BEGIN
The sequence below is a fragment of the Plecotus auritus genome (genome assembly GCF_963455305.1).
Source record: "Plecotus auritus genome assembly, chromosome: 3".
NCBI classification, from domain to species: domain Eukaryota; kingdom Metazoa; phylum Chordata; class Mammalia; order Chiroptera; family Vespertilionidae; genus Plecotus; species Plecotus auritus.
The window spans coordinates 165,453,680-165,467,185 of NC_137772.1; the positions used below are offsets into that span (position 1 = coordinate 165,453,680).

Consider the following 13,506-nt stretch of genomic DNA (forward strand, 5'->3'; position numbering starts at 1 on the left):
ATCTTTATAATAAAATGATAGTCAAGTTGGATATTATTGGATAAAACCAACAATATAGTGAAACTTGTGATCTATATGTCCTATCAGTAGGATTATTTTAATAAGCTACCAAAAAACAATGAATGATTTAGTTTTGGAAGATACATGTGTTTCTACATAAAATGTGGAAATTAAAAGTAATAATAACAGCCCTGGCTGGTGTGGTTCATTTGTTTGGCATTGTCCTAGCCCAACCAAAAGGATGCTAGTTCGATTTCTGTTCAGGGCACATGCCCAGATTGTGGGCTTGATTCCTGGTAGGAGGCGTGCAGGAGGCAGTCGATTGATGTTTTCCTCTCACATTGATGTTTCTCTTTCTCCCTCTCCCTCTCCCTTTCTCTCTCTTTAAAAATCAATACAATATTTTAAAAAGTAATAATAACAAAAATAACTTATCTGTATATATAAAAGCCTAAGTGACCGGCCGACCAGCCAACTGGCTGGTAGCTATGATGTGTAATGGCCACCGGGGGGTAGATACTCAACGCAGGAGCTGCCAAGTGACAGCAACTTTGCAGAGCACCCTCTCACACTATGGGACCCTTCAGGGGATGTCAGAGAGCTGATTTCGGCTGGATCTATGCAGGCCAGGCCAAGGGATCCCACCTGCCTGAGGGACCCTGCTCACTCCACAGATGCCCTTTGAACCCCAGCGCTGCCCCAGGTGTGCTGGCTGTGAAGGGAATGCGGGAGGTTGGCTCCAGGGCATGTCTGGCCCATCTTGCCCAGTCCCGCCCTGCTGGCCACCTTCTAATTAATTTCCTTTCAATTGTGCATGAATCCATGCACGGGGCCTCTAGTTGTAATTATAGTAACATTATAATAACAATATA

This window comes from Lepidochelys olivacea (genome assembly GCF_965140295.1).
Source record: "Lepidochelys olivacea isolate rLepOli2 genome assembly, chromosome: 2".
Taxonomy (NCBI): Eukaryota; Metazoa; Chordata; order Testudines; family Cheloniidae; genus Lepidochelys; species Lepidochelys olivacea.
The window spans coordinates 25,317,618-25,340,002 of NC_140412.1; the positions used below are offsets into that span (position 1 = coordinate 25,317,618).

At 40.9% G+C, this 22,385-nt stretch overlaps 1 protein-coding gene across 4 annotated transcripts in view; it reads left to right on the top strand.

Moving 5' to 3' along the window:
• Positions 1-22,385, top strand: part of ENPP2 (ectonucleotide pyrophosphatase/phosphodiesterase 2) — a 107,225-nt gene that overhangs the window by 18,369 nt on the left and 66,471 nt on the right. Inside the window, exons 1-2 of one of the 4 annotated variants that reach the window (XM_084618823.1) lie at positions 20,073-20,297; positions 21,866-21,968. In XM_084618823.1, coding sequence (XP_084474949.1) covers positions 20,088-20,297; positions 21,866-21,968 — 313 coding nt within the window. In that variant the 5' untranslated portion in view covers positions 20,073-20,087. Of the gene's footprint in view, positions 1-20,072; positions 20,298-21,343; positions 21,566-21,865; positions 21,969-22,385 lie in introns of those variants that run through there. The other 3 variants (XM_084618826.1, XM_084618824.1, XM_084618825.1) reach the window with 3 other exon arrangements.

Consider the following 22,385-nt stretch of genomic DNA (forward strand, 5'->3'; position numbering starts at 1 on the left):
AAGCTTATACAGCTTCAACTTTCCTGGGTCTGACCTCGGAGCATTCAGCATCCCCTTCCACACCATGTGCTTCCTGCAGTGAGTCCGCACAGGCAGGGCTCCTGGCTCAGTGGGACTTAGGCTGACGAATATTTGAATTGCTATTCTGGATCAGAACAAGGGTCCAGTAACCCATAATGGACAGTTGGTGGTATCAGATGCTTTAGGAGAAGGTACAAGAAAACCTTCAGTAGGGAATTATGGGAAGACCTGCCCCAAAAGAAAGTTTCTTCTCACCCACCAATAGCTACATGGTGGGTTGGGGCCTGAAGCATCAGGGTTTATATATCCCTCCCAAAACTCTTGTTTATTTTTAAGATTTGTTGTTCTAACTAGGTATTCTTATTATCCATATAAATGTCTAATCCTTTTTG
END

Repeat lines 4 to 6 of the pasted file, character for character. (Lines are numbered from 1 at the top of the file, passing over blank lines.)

The window spans coordinates 165,453,680-165,467,185 of NC_137772.1; the positions used below are offsets into that span (position 1 = coordinate 165,453,680).

Consider the following 13,506-nt stretch of genomic DNA (forward strand, 5'->3'; position numbering starts at 1 on the left):
ATCTTTATAATAAAATGATAGTCAAGTTGGATATTATTGGATAAAACCAACAATATAGTGAAACTTGTGATCTATATGTCCTATCAGTAGGATTATTTTAATAAGCTACCAAAAAACAATGAATGATTTAGTTTTGGAAGATACATGTGTTTCTACATAAAATGTGGAAATTAAAAGTAATAATAACAGCCCTGGCTGGTGTGGTTCATTTGTTTGGCATTGTCCTAGCCCAACCAAAAGGATGCTAGTTCGATTTCTGTTCAGGGCACATGCCCAGATTGTGGGCTTGATTCCTGGTAGGAGGCGTGCAGGAGGCAGTCGATTGATGTTTTCCTCTCACATTGATGTTTCTCTTTCTCCCTCTCCCTCTCCCTTTCTCTCTCTTTAAAAATCAATACAATATTTTAAAAAGTAATAATAACAAAAATAACTTATCTGTATATATAAAAGCCTAAGTGACCGGCCGACCAGCCAACTGGCTGGTAGCTATGATGTGTAATGGCCACCGGGGGGTAGATACTCAACGCAGGAGCTGCCAAGTGACAGCAACTTTGCAGAGCACCCTCTCACACTATGGGACCCTTCAGGGGATGTCAGAGAGCTGATTTCGGCTGGATCTATGCAGGCCAGGCCAAGGGATCCCACCTGCCTGAGGGACCCTGCTCACTCCACAGATGCCCTTTGAACCCCAGCGCTGCCCCAGGTGTGCTGGCTGTGAAGGGAATGCGGGAGGTTGGCTCCAGGGCATGTCTGGCCCATCTTGCCCAGTCCCGCCCTGCTGGCCACCTTCTAATTAATTTCCTTTCAATTGTGCATGAATCCATGCACGGGGCCTCTAGTTGTAATTATAGTAACATTATAATAACAATATA